Abstract 3379: cGMP Specific Phosphodiesterase Type 5A Activity is Regulated by S-nitrosylation at Cys 181
Introduction: cGMP specific phosphodiesterase type 5A (PDE5A) has a key role in limiting the effect of the second messenger cGMP as demonstrated by the use of the specific inhibitor, sildenafil. However, the mechanism by which PDE5 activity is regulated is not fully understood. Recently, it has been reported that PDE5A specifically degrades the pool of cGMP produced by the nitric oxide (NO) stimulated soluble guanylate cyclase. NO is known to regulate other proteins in this pathway through S-nitrosylation, a redox modification where an NO group is covalently added to the sulfur atom of a cysteine. Here we test the hypothesis that PDE5 activity is regulated by S-nitrosylation and determine the critical modified cysteine residues.
Methods: Rates of cGMP hydrolysis were measured by an in vitro activity assay using purified mouse flag-PDE5 treated with the NO-donor, S-Nitrosoglutathione (GSNO, 1–100μM) or control. The S-nitrosylation status of PDE5A was determined by biotin switch assay of cell lysates over expressing flag-PDE5A using the equivalent conditions. After NO modifications were replaced with biotin moieties, labeled proteins or trypsin digested peptides were captured with streptavidin agarose and evaluated by western blot or tandem mass spectrometry, respectively.
Results: PDE5A activity was found to be decreased in a dose dependent manner with NO donor inducing a 25.0 ± 3.8% (n=4, p<0.01) decrease with 100μM GSNO treatment compared to controls. PDE5A was S-nitrosylated by the NO donors in a similar dose dependent manner when analyzed using the biotin switch assay. Subsequent mapping studies identified 2 potential sites of S-nitrosylation at C181 and C210, both of which are located in the N-terminal regulatory domain. Independent mutation of candidate cysteines to serine residues revealed that C181 is more receptive to NO modification than C210. Additionally, the C181S PDE5A was found to be resistant to the NO-donor dependent decrease (0.55 ± 2.3%, p=0.9) in activity while C210S activity was found to be depressed in the presence of 100μM GSNO (28.9 ± 1.7%, p<0.01) (n=4).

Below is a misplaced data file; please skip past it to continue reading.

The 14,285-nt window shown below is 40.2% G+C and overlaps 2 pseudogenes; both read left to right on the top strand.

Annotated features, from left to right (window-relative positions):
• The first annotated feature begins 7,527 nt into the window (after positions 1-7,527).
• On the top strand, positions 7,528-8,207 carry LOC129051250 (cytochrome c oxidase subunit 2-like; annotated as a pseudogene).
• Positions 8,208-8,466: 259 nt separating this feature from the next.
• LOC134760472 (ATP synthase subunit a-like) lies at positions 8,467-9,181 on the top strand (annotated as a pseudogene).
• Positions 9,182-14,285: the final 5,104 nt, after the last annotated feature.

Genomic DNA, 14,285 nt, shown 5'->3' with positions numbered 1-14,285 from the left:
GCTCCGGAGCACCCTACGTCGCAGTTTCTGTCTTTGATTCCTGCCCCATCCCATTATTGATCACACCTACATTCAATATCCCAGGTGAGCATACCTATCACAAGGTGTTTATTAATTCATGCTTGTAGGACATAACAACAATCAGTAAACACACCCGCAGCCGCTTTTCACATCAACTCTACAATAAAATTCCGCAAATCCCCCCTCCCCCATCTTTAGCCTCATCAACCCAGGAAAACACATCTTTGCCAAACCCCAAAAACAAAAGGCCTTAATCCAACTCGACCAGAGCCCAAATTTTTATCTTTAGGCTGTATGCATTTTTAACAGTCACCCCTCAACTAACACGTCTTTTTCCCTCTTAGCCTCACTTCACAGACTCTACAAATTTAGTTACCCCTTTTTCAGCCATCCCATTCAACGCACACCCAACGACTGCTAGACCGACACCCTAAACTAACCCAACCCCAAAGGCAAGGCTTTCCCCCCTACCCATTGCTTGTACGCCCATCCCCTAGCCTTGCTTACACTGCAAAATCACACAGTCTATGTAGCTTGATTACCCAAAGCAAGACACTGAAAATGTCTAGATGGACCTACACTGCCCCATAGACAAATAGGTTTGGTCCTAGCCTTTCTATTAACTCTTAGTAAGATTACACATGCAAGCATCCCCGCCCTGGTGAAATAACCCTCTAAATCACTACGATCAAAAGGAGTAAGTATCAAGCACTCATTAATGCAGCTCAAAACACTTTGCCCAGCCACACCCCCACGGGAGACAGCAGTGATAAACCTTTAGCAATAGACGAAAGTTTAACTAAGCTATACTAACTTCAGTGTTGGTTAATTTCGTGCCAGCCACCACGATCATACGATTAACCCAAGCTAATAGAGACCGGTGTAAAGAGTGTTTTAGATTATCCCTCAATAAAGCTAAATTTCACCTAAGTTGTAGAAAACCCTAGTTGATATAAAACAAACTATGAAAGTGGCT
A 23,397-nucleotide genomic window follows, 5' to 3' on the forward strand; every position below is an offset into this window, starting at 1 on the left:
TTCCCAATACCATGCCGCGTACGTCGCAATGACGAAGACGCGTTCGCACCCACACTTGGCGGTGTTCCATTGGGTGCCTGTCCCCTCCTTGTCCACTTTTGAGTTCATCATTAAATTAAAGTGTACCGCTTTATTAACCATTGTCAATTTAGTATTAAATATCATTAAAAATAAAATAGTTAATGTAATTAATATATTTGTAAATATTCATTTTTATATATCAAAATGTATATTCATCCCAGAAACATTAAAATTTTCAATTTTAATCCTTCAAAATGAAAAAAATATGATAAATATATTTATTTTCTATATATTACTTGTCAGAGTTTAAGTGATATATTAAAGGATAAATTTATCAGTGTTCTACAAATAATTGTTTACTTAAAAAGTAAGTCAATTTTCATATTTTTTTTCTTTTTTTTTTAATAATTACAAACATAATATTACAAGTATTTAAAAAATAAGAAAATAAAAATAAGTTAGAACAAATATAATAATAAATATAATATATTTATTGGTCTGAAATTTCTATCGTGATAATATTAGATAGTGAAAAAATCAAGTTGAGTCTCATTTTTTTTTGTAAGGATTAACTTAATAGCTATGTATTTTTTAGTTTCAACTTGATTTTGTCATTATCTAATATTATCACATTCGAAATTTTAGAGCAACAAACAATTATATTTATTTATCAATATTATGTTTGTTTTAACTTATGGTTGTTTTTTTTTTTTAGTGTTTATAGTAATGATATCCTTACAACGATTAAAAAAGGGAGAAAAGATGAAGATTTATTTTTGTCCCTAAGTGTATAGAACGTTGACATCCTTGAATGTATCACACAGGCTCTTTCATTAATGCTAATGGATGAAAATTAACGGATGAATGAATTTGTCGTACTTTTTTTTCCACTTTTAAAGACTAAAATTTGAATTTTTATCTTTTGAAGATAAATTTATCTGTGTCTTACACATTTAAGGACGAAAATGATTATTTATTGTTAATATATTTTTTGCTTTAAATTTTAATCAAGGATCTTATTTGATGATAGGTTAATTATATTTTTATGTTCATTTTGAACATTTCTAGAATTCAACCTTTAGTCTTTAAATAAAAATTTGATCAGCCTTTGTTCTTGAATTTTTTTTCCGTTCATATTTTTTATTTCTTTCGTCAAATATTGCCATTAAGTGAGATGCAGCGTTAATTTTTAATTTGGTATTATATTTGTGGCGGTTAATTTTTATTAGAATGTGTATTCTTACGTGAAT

Conclusions: These data indicates that PDE5A activity is negatively regulated by S-nitrosylaion at C181 which may contribute to the overall regulation of cGMP signaling in the cell.
This research has received full or partial funding support from the American Heart Association, AHA Mid-Atlantic Affiliate (Maryland, North Carolina, South Carolina, Virginia & Washington, DC).